IUCN threat status:

Not evaluated

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Biology

The emperor scorpion engages in an elaborate courtship dance in which the male holds on to the female's pincers or chelicerae, and moves around to find a suitable place on the ground to deposit his spermatophore. Once deposited, he manoeuvres the female over the area so she can receive the sperm (4) (8) (9). The female gives birth to between 9 and 32 live young after a seven to nine month gestation period, and they remain with her for some time. The young are white when born, but darken with each moult, reaching sexual maturity at four months (3). The emperor scorpion shows a degree of social behaviour, with burrows often inhabited by 15 or more individuals (10). The emperor scorpion feeds on insects, arachnids, mice and small lizards, hunting them at night using its sensory hairs (trichobothria) (4). It has poor eyesight and is preyed upon by bats, birds, small mammals, large spiders, centipedes, large lizards and other scorpions (4) (7). As with other scorpions that possess large, strong pincers, the emperor scorpion uses the pincers to kill and manipulate prey, reserving the sting for larger prey or for use in self-defence (5) (8).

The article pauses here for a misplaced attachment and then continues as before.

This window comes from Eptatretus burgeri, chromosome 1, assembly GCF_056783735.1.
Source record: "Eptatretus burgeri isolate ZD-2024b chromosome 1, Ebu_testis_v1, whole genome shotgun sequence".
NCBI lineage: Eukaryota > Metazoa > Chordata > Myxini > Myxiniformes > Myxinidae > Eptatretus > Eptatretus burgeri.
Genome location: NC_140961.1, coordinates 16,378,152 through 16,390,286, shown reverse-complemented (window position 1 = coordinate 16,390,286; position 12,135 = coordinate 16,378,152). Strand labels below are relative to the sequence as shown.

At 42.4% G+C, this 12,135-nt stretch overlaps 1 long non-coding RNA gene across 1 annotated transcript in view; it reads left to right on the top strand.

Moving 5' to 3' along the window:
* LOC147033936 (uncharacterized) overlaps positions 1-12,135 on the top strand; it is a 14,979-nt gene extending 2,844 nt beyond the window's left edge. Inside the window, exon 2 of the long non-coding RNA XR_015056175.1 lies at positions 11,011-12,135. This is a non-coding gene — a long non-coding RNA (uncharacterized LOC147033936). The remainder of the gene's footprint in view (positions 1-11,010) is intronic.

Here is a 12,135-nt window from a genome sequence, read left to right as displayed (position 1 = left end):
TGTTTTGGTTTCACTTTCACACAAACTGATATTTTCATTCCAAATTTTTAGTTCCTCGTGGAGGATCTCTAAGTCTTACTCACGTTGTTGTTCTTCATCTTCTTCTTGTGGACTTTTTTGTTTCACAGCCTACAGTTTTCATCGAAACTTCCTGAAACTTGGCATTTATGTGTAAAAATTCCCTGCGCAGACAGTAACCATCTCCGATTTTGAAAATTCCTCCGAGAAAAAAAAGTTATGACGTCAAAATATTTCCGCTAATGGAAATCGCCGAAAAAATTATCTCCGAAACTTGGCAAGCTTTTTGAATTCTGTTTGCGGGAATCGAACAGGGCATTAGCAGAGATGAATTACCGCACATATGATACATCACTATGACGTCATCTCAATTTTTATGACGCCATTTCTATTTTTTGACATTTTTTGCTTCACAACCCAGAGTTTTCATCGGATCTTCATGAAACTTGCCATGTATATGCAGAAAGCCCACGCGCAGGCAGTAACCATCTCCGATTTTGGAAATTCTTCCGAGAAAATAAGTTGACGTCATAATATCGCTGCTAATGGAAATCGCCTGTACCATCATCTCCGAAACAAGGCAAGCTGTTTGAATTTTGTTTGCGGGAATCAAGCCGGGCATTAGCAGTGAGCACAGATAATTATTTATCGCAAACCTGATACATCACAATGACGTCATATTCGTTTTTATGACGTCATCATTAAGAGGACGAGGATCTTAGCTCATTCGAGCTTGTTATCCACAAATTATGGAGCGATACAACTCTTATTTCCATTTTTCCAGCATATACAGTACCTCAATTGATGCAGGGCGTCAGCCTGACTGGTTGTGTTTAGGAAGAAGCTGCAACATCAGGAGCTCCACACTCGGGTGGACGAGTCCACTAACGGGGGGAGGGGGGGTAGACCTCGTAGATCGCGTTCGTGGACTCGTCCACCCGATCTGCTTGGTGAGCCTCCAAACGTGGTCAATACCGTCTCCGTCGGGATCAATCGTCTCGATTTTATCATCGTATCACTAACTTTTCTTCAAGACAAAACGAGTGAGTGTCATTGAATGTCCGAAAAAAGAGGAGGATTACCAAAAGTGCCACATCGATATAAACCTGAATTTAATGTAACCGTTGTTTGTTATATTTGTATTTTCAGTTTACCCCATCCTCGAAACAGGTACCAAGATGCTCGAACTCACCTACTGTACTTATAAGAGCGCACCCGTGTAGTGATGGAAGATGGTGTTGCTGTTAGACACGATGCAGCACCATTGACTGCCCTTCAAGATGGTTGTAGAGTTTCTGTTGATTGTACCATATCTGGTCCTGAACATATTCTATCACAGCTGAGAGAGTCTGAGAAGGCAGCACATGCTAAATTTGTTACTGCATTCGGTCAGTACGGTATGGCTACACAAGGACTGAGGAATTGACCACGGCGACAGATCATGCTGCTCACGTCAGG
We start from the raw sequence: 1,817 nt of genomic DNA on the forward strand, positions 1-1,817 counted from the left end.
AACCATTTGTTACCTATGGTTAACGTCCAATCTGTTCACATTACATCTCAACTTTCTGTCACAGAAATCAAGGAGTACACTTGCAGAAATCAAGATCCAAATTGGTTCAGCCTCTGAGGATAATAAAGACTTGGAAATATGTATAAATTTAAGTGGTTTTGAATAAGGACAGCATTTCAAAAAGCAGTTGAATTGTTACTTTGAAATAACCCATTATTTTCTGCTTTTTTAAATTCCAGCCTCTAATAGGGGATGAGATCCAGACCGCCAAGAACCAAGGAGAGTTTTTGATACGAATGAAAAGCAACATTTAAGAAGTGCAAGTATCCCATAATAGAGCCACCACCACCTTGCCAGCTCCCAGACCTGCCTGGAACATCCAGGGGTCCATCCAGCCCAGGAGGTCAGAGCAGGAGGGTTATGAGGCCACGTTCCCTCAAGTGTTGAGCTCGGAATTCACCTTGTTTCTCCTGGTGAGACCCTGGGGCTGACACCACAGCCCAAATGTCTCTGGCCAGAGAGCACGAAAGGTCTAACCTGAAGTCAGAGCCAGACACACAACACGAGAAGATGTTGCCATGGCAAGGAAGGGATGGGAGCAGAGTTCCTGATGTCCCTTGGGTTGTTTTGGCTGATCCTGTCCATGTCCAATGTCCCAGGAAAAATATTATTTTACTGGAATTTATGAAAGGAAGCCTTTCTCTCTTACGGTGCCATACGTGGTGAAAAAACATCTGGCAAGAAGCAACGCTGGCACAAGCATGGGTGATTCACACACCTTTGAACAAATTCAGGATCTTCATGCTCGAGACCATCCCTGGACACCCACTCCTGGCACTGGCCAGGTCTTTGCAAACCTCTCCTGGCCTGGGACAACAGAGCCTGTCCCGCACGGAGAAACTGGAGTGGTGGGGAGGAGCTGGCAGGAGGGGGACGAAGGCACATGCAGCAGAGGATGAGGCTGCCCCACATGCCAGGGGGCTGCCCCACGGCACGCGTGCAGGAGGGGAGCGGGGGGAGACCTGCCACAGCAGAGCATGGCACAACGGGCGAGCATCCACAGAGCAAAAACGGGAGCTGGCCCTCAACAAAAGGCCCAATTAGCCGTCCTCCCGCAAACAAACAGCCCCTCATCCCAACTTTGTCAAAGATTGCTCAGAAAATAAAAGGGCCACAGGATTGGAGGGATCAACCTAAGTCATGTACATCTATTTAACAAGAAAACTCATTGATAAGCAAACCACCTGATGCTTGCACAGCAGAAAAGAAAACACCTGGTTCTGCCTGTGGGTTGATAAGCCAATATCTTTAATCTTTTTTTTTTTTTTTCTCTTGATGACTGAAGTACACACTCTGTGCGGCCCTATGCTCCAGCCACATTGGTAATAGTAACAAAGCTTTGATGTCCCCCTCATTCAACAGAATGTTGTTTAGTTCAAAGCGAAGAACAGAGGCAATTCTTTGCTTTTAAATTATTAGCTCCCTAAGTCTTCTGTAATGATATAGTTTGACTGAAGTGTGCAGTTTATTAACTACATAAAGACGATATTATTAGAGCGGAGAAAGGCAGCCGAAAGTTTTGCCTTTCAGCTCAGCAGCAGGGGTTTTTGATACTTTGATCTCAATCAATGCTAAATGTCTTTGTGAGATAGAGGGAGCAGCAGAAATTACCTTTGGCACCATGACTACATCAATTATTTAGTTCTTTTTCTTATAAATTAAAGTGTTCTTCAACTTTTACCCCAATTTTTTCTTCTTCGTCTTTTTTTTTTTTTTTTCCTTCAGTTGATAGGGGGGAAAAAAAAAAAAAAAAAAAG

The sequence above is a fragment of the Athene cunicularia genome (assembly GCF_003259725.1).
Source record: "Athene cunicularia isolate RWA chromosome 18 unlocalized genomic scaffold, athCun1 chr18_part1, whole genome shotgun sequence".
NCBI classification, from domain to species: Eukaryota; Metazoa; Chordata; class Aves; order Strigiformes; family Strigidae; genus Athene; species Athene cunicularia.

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Source: ARKive

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